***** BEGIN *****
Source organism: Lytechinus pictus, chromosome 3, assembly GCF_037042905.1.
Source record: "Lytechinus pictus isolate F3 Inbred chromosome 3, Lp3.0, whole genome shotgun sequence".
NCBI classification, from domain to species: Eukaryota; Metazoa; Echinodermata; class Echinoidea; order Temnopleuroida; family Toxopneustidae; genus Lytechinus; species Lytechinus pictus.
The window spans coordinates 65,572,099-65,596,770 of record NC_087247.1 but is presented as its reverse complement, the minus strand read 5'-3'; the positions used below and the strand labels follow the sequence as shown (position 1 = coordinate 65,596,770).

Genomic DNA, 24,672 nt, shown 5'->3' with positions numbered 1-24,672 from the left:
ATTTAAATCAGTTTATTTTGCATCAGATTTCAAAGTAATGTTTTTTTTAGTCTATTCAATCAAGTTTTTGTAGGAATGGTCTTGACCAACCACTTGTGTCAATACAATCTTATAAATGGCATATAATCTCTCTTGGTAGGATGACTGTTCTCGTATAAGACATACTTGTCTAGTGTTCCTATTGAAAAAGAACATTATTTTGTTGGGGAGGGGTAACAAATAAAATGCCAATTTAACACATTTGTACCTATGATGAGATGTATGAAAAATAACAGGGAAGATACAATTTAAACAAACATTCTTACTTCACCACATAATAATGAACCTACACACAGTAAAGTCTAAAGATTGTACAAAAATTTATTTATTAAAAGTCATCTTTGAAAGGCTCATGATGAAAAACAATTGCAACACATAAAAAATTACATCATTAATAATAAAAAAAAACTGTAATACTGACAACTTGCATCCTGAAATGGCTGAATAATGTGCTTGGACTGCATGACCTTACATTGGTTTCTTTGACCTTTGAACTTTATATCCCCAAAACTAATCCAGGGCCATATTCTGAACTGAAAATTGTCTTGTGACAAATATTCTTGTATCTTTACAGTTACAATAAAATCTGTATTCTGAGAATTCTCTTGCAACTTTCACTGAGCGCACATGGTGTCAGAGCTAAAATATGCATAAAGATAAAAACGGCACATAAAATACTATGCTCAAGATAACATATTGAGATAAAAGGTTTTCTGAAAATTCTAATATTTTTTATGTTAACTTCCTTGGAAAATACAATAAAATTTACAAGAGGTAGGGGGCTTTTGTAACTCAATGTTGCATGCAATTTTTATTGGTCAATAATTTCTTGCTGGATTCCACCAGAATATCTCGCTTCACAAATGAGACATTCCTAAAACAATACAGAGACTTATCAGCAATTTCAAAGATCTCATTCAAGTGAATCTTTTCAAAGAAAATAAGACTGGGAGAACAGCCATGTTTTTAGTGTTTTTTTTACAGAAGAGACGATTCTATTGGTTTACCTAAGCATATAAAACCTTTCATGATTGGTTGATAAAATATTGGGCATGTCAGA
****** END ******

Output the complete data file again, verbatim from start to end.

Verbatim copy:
Source organism: Lytechinus pictus, chromosome 3, assembly GCF_037042905.1.
Source record: "Lytechinus pictus isolate F3 Inbred chromosome 3, Lp3.0, whole genome shotgun sequence".
NCBI classification, from domain to species: Eukaryota; Metazoa; Echinodermata; class Echinoidea; order Temnopleuroida; family Toxopneustidae; genus Lytechinus; species Lytechinus pictus.
The window spans coordinates 65,572,099-65,596,770 of record NC_087247.1 but is presented as its reverse complement, the minus strand read 5'-3'; the positions used below and the strand labels follow the sequence as shown (position 1 = coordinate 65,596,770).

Genomic DNA, 24,672 nt, shown 5'->3' with positions numbered 1-24,672 from the left:
ATTTAAATCAGTTTATTTTGCATCAGATTTCAAAGTAATGTTTTTTTTAGTCTATTCAATCAAGTTTTTGTAGGAATGGTCTTGACCAACCACTTGTGTCAATACAATCTTATAAATGGCATATAATCTCTCTTGGTAGGATGACTGTTCTCGTATAAGACATACTTGTCTAGTGTTCCTATTGAAAAAGAACATTATTTTGTTGGGGAGGGGTAACAAATAAAATGCCAATTTAACACATTTGTACCTATGATGAGATGTATGAAAAATAACAGGGAAGATACAATTTAAACAAACATTCTTACTTCACCACATAATAATGAACCTACACACAGTAAAGTCTAAAGATTGTACAAAAATTTATTTATTAAAAGTCATCTTTGAAAGGCTCATGATGAAAAACAATTGCAACACATAAAAAATTACATCATTAATAATAAAAAAAAACTGTAATACTGACAACTTGCATCCTGAAATGGCTGAATAATGTGCTTGGACTGCATGACCTTACATTGGTTTCTTTGACCTTTGAACTTTATATCCCCAAAACTAATCCAGGGCCATATTCTGAACTGAAAATTGTCTTGTGACAAATATTCTTGTATCTTTACAGTTACAATAAAATCTGTATTCTGAGAATTCTCTTGCAACTTTCACTGAGCGCACATGGTGTCAGAGCTAAAATATGCATAAAGATAAAAACGGCACATAAAATACTATGCTCAAGATAACATATTGAGATAAAAGGTTTTCTGAAAATTCTAATATTTTTTATGTTAACTTCCTTGGAAAATACAATAAAATTTACAAGAGGTAGGGGGCTTTTGTAACTCAATGTTGCATGCAATTTTTATTGGTCAATAATTTCTTGCTGGATTCCACCAGAATATCTCGCTTCACAAATGAGACATTCCTAAAACAATACAGAGACTTATCAGCAATTTCAAAGATCTCATTCAAGTGAATCTTTTCAAAGAAAATAAGACTGGGAGAACAGCCATGTTTTTAGTGTTTTTTTTACAGAAGAGACGATTCTATTGGTTTACCTAAGCATATAAAACCTTTCATGATTGGTTGATAAAATATTGGGCATGTCAGA